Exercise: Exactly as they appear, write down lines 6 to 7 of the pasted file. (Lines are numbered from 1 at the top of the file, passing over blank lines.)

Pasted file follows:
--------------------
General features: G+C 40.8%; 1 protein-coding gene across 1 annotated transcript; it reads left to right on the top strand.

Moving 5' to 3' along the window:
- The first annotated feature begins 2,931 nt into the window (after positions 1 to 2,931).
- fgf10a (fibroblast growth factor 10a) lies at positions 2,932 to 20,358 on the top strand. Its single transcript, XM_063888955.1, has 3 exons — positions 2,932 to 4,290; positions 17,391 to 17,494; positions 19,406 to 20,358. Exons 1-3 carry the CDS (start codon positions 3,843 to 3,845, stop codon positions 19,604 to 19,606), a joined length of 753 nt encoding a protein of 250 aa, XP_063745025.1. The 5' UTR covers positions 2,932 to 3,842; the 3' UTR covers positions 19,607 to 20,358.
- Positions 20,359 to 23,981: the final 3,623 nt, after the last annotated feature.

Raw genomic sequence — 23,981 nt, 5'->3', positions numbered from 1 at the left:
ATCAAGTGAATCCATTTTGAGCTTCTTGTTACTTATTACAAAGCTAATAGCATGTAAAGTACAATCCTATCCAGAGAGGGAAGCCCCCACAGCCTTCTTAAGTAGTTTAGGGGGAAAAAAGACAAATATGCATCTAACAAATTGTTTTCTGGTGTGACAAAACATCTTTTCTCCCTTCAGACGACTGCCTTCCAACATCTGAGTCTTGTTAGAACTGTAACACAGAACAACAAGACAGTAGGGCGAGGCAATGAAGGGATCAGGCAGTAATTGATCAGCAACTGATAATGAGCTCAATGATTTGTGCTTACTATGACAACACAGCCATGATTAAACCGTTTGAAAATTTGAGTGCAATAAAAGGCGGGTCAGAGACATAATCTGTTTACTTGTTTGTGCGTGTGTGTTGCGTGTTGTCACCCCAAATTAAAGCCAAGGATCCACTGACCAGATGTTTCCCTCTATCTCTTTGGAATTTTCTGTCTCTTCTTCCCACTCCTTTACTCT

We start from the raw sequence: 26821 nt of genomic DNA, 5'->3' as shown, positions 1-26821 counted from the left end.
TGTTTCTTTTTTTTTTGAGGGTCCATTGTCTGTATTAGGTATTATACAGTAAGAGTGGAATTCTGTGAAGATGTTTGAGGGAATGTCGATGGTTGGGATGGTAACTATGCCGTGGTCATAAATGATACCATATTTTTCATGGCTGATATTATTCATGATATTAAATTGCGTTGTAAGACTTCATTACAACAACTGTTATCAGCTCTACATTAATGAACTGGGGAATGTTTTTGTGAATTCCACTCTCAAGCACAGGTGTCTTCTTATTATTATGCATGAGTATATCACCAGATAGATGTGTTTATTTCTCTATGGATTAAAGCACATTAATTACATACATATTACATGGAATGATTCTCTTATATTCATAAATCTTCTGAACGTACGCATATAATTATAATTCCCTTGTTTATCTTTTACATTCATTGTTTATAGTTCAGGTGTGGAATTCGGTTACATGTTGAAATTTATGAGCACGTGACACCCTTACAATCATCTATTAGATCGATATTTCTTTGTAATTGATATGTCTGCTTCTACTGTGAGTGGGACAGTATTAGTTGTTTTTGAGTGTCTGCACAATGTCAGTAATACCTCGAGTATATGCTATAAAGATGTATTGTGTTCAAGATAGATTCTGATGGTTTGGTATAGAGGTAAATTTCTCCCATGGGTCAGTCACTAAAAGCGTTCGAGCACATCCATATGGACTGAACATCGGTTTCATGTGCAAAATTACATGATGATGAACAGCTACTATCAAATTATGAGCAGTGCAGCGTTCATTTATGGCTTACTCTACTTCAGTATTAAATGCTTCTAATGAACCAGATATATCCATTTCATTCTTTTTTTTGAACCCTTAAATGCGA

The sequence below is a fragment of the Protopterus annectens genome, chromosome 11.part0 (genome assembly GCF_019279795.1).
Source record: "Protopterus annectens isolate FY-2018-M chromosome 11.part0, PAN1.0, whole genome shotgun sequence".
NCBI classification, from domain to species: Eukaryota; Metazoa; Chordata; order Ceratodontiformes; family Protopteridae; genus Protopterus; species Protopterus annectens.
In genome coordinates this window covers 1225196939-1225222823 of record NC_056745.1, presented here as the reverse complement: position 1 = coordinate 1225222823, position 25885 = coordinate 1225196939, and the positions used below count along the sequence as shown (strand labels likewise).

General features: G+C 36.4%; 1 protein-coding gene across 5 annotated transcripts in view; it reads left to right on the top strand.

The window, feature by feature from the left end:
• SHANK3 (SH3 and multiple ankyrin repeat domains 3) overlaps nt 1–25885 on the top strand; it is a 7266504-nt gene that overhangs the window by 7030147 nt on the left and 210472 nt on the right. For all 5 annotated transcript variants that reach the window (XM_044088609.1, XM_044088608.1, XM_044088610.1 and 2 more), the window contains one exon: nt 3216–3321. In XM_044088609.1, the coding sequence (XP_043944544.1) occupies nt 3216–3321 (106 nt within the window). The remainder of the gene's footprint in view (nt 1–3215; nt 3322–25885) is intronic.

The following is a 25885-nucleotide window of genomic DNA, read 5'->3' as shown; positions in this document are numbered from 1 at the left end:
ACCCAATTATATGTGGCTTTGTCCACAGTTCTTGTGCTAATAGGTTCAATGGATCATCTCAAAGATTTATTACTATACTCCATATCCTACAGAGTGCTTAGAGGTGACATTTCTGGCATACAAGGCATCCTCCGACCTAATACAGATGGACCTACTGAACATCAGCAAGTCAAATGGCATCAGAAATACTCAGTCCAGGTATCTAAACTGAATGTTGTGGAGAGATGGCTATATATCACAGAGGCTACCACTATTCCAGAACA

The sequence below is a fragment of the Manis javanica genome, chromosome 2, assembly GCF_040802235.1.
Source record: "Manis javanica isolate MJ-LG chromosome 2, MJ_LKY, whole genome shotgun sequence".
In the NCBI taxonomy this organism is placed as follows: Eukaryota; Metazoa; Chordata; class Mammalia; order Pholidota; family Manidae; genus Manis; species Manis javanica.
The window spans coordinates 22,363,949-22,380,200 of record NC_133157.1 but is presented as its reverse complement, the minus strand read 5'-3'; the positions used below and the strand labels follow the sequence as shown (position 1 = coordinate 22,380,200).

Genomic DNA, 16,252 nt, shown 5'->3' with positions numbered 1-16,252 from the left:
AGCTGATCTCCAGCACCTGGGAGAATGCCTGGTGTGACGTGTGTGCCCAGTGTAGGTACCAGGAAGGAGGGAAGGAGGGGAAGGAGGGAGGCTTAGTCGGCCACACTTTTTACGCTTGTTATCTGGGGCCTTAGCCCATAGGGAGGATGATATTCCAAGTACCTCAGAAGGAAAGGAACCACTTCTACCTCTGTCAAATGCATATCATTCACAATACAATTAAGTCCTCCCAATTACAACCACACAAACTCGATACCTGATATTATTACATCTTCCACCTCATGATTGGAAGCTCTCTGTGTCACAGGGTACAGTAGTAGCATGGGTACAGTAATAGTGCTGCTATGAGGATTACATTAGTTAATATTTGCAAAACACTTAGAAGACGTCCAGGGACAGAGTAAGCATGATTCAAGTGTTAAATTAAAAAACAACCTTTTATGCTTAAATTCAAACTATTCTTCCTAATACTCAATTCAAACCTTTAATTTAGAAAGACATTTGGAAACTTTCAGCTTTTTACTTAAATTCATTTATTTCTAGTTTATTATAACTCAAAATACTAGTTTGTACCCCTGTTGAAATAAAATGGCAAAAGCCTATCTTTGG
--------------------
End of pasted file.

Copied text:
Raw genomic sequence — 23,981 nt, 5'->3', positions numbered from 1 at the left:
ATCAAGTGAATCCATTTTGAGCTTCTTGTTACTTATTACAAAGCTAATAGCATGTAAAGTACAATCCTATCCAGAGAGGGAAGCCCCCACAGCCTTCTTAAGTAGTTTAGGGGGAAAAAAGACAAATATGCATCTAACAAATTGTTTTCTGGTGTGACAAAACATCTTTTCTCCCTTCAGACGACTGCCTTCCAACATCTGAGTCTTGTTAGAACTGTAACACAGAACAACAAGACAGTAGGGCGAGGCAATGAAGGGATCAGGCAGTAATTGATCAGCAACTGATAATGAGCTCAATGATTTGTGCTTACTATGACAACACAGCCATGATTAAACCGTTTGAAAATTTGAGTGCAATAAAAGGCGGGTCAGAGACATAATCTGTTTACTTGTTTGTGCGTGTGTGTTGCGTGTTGTCACCCCAAATTAAAGCCAAGGATCCACTGACCAGATGTTTCCCTCTATCTCTTTGGAATTTTCTGTCTCTTCTTCCCACTCCTTTACTCT